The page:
Nov 2008 - Training Day at the Basement

 
 
A typical training session at the basement consists of pad work followed the application of the pad work into a live situation were anything can happen. Usually in one night we stick to one thing either attack or defend, that way we get plenty of time to help ingrain the stuff in our neural system.
 
So let me explain how this goes, attacking say in one night would possibly consist of using the lead hand and the lead foot, but I also like to break it down and train both separately. Starting with the lead from two positions, the ready from the position of observation and the on guard, we would be attempting to hit the focus glove while our partner tried to pull it away as fast as possible. This is trained at a distance that we have to use the falling step and the shuffle, if you do this far too close then if your opponent moved first he would hit you first, we want to place our self in a situation where if we don’t move first we still have time to react and cut him down half roads to us. So we have established the start well if anything comes up in between that, other punches or kicks that our partner can feed us and at any point here we can be attacked by hand, feet or even grabbed. This is all done with focus gloves and our training partner wearing a body protector, groin guard and shin guards. This way we can throw anything in between the pad work and take advantage of other hits before our training partners feed us other possible lines to punch or kick. I can only tell you when you get folk who can feed this properly, this is just like fighting just as rough and tough and possibly even harder in terms of force because we hit the gloves full speed and power. If the opportunity arises we hit the body protector with anything hands or feet that come up, absolutely no fixed pattern apart from the initial lead punch. The kick is trained the same way, you stand before him he wears the same stuff reacts the same way only difference is you try to close with the kick to whatever is the closest, usually the knee this is done with no tell tale signs of attacking again if you hit or miss you will try to hit something else that comes up or what you see as you close to eliminate the challenge that stands before you.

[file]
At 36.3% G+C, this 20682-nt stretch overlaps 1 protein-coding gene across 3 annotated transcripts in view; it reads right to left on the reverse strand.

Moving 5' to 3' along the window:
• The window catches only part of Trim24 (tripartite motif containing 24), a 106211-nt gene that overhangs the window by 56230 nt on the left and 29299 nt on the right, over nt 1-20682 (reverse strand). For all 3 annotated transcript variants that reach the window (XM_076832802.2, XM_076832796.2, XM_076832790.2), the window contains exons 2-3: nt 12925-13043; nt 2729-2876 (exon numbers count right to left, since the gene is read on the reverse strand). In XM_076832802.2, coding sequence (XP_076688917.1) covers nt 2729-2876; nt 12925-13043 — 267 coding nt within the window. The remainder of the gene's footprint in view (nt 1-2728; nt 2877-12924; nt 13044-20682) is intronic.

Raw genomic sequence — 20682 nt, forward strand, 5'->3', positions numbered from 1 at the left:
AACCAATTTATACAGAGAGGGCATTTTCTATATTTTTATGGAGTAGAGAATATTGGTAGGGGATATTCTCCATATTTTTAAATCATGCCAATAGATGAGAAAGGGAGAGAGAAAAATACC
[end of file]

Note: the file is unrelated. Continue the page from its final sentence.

Once we have done the hand and foot separately we put it together into fighting drills and situations that will make it work for real on the street. The class put on protective gear and line up facing a training partner, one side goes only with his lead, anything else that happens you just react to it and your opponent can react anyway he wishes, he can punch you grab you or kick you. I strongly advise my students to attack like a street fighter, not this jab jab thing, they must react like a normal human being. Then we do the same process on the move, so once the attacking from ready has been done for a certain amount of rounds we do it from on guard moving, it’s slightly different from structure or position of observation, your partner can be right or left but he should not resemble a jkd person, in short you should be crisp or clean and him unclean or uncrisp. This is where it gets exciting because now they’re not hitting pads, they’re hitting each other. The size of the gloves can vary, sometimes I like the defenders to wear big gloves to hit harder and the attackers smaller gloves to give them the chance of being as neat as possible and to have allot of freedom to immobilize if the situation arises.
 
We do static attack and attack from motion, one thing per night, allot of reps, working between two lines and using the same thing spread out on the move. This usually takes roughly over one hour to complete. At the start we don’t do footwork but we do quick acceleration exercises that get the students warm and training the ability to move in any direction. We have about 4 drills that we do for this its a competition between you and he to see who can get it right and leave the other standing or going the wrong way. Also the same drills are done with the switch where sometimes I call the command to sprint and then change the direction. The sprint must be very small distance wise no more than say 6 feet short but very fast just like the footwork that you use to close in to attack or get away to recover ground. I try to make these drills as competitive as possible; it makes them faster and more focused.
 
So in all this is a typical training session, moving fast changing direction, attacking with non telegraphic punches and kicks, static or on the move, in the midst of this being able to switch as fast as possible to defense then back to offence as fast as possible. Everything should resemble what you did on the pads and then this should be applied to the drills with full gear on, gloves, head guards, body protector, groin guards and shin guards. Amazing stuff it certainly gets the blood pumping and the adrenaline rushing, till next time.
 
Tommy